steadyaku47

Friday, 6 March 2015

What will Umno now do?

After Umno chaos?

In the aftermath of the May 13th incident of 1969, as I watched the grainy black and white images of the incident in my flat in Finsbury Park London only one thought was in my head. I knew my parents and family were safe because my father was in the Police Force so I had no worry of their safety. The only thought in my head was this :

What will Umno now do?

I watched as truckloads of FRU's and Soldiers were deployed in the streets of KL and I knew if anything could bring order to the chaos - they would. There were images of shops and houses burning. People running here and there - to far away for me to see if they were Malay, Chinese or Indians. The information coming through was sketchy at best but worrying. I had some inkling of what the toxicity of racial violence fueled by politicians could do to any nation what else to a multi-racial nation like Malaysia.   

What will Umno do?

There was Tunku and there was Tun Razak. Tunku the Prime Minister knew enough to allow Tun Razak to take the reins of government and having taken it, Tun Razak was principled enough to do what was needed to put our nation back on the straight and narrow. And having done that Tun Razak gave back the nation to the people and he governed as a responsible servant of the people.

Government then was not a ticket to riches. It was not a ticket to unbridled power. Government was done by men who took the responsibility of government with pride and do their duty with honor and without fear or favor.



Fast forward to today - March 2015. 

The matter of which race dominates the political landscape of Malaysia has been settled. Unquestioningly the Malays are in control thanks to no small measure to Umno. This is a fait accompali that is irreversible because demographic engineering has ensured that it will be so and the laws of the land are skewered to reflect same. Let us accept this and move on.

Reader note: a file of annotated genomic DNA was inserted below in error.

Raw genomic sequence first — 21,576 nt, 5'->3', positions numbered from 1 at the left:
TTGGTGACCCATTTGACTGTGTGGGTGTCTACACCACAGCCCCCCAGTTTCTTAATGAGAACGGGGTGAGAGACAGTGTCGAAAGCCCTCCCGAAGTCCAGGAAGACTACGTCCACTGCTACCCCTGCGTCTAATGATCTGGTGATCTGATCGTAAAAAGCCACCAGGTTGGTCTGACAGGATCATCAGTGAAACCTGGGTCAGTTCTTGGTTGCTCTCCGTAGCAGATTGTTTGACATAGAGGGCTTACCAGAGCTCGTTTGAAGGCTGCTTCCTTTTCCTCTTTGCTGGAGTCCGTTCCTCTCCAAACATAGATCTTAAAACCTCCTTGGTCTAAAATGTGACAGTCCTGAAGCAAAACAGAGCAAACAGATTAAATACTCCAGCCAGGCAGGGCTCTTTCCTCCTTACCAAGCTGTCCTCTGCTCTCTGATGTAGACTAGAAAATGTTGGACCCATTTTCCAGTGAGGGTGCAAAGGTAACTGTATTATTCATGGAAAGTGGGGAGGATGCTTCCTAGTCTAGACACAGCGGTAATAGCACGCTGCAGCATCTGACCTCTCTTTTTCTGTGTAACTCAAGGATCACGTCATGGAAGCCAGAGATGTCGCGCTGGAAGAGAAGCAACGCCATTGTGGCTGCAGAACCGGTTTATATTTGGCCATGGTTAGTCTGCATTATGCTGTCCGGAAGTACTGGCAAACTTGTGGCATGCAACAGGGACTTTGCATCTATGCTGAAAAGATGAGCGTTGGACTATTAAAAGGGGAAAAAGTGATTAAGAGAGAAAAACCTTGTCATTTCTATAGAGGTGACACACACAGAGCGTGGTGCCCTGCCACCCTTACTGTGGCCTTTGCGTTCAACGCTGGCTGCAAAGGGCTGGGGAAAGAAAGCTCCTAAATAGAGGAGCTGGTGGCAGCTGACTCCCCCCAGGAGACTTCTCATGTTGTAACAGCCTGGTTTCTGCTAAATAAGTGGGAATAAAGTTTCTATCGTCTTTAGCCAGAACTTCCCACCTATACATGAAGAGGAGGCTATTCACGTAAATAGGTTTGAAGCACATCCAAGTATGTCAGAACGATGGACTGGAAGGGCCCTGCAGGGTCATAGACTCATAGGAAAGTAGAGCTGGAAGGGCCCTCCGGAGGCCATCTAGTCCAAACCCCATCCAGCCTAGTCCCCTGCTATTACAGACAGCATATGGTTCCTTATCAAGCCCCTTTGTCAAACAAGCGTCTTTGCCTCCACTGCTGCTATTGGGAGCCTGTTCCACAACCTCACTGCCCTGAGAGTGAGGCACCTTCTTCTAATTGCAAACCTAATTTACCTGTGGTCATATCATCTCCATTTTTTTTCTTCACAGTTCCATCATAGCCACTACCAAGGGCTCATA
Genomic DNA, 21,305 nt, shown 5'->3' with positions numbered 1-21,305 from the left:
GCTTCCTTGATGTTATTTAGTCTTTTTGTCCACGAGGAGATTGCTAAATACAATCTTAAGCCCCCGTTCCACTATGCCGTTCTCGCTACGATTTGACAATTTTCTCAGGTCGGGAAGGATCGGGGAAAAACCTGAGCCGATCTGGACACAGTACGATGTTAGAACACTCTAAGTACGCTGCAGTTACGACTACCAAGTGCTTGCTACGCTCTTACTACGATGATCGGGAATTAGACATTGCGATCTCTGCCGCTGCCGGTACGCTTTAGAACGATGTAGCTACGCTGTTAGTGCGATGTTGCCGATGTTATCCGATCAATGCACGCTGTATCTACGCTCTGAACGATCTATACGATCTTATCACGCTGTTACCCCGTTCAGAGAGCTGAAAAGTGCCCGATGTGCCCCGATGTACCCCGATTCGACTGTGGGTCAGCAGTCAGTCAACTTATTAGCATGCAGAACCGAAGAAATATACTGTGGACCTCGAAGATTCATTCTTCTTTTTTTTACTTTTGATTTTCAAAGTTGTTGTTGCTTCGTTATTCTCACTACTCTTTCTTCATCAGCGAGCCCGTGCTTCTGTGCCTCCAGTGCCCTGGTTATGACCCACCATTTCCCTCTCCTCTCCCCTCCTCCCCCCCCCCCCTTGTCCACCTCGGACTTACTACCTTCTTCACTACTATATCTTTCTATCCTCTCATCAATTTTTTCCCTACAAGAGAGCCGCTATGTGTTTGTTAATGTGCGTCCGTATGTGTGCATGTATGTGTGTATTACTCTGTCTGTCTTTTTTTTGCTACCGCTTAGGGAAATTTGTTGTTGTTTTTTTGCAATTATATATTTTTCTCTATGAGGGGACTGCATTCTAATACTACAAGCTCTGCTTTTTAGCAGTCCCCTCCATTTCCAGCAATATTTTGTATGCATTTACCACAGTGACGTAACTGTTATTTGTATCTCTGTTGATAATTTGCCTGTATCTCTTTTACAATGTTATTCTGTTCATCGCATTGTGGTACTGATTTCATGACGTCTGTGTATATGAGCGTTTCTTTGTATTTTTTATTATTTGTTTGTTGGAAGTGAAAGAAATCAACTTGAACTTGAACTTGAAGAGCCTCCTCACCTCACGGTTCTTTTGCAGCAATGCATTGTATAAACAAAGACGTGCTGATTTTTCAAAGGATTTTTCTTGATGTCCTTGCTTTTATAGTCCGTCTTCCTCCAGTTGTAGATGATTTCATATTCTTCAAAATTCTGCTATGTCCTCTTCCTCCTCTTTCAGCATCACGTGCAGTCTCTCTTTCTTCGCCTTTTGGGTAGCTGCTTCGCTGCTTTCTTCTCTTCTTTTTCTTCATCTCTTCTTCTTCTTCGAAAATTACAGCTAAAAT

How do the non-Malays response to this reality?

I must confess that there is no Chinese leader in government or in opposition that has my respect. What my respect is worth is really nothing worth debating about - suffice to say that whatever you might say it is worth you are going to get at least two cents worth of it here in this blog if you care to read what I write. And while I am at it, the same goes for the Indians too - there is no current Indian leader that deserves anything more than a goodbye wave from me whether they are coming from or going to a general election.

Sabah and Sarawak to all intents and purposes will plot their own destiny helped in no small measure by a Federal government that has need of their electoral support to stay in power - at least for now.

What of the Malay leaders?

There is Najib Razak - Prime Minister, President of Umno, Numero Uno of BN, wife to Rosmah and Chairman of 1MDB - and there in lies a tale. All that is wrong with the leaders we have in Bolehland is magnified many billions times with 1MDB.

The speed at which 1MDB is unraveling is breathtaking. After the Sarawak Reports the fog surrounding 1MDB is about to clear - to clear to reveal what? A shipwreck of calamitous proportions!

1MDB's US dollar bond is not yet at "Junk Status" but moving southwards rapidly despite having a "substantial" letter of comfort that effectively commits the Malaysian Government to "guarantee" it.

All indication points to an independent audit by PAC - Jawatan Kuasa Kira-Kira Wang Negara. This is no main main Jawatankuasa - five Pakatan reps are in that committee and its Deputy Chairman is Kepong MP Dr Tan Seng Giaw from DAP. Short of a Public Inquiry what PAC will do is to examine the accounts of 1MDB without fear or favor.